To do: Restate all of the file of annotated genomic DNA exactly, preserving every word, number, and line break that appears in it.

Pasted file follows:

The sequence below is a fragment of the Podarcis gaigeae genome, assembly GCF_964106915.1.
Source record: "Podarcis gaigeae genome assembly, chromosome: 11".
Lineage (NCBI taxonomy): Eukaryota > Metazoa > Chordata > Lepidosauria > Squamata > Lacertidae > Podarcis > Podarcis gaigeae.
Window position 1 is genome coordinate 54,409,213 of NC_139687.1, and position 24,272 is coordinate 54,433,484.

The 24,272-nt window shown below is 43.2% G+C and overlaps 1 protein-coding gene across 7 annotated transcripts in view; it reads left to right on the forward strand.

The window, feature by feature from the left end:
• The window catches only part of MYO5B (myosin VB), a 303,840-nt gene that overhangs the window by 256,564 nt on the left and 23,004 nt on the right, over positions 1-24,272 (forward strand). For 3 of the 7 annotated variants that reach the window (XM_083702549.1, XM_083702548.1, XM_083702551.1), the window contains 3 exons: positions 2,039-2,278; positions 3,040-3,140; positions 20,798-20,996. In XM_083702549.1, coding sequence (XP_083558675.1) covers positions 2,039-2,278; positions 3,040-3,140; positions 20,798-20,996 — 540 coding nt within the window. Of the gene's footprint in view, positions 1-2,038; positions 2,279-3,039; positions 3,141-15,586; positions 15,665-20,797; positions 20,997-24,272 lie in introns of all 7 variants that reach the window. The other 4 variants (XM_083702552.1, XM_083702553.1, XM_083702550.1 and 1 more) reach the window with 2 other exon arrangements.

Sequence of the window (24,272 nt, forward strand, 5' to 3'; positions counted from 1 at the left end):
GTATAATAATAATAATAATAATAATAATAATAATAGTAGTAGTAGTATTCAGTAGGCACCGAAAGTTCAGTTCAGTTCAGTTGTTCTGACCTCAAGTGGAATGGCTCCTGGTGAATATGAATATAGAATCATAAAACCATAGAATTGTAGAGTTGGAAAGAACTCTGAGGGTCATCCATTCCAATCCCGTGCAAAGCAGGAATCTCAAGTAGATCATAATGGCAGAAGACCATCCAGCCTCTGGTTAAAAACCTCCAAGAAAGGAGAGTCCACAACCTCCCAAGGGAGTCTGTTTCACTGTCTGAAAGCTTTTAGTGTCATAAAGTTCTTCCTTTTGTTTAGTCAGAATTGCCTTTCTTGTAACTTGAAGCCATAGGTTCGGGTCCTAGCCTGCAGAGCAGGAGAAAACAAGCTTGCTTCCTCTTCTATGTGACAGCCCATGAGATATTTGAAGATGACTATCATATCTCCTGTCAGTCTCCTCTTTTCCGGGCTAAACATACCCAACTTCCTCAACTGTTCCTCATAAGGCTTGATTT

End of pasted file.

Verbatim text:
The sequence below is a fragment of the Podarcis gaigeae genome, assembly GCF_964106915.1.
Source record: "Podarcis gaigeae genome assembly, chromosome: 11".
Lineage (NCBI taxonomy): Eukaryota > Metazoa > Chordata > Lepidosauria > Squamata > Lacertidae > Podarcis > Podarcis gaigeae.
Window position 1 is genome coordinate 54,409,213 of NC_139687.1, and position 24,272 is coordinate 54,433,484.

The 24,272-nt window shown below is 43.2% G+C and overlaps 1 protein-coding gene across 7 annotated transcripts in view; it reads left to right on the forward strand.

The window, feature by feature from the left end:
• The window catches only part of MYO5B (myosin VB), a 303,840-nt gene that overhangs the window by 256,564 nt on the left and 23,004 nt on the right, over positions 1-24,272 (forward strand). For 3 of the 7 annotated variants that reach the window (XM_083702549.1, XM_083702548.1, XM_083702551.1), the window contains 3 exons: positions 2,039-2,278; positions 3,040-3,140; positions 20,798-20,996. In XM_083702549.1, coding sequence (XP_083558675.1) covers positions 2,039-2,278; positions 3,040-3,140; positions 20,798-20,996 — 540 coding nt within the window. Of the gene's footprint in view, positions 1-2,038; positions 2,279-3,039; positions 3,141-15,586; positions 15,665-20,797; positions 20,997-24,272 lie in introns of all 7 variants that reach the window. The other 4 variants (XM_083702552.1, XM_083702553.1, XM_083702550.1 and 1 more) reach the window with 2 other exon arrangements.

Sequence of the window (24,272 nt, forward strand, 5' to 3'; positions counted from 1 at the left end):
GTATAATAATAATAATAATAATAATAATAATAATAGTAGTAGTAGTATTCAGTAGGCACCGAAAGTTCAGTTCAGTTCAGTTGTTCTGACCTCAAGTGGAATGGCTCCTGGTGAATATGAATATAGAATCATAAAACCATAGAATTGTAGAGTTGGAAAGAACTCTGAGGGTCATCCATTCCAATCCCGTGCAAAGCAGGAATCTCAAGTAGATCATAATGGCAGAAGACCATCCAGCCTCTGGTTAAAAACCTCCAAGAAAGGAGAGTCCACAACCTCCCAAGGGAGTCTGTTTCACTGTCTGAAAGCTTTTAGTGTCATAAAGTTCTTCCTTTTGTTTAGTCAGAATTGCCTTTCTTGTAACTTGAAGCCATAGGTTCGGGTCCTAGCCTGCAGAGCAGGAGAAAACAAGCTTGCTTCCTCTTCTATGTGACAGCCCATGAGATATTTGAAGATGACTATCATATCTCCTGTCAGTCTCCTCTTTTCCGGGCTAAACATACCCAACTTCCTCAACTGTTCCTCATAAGGCTTGATTT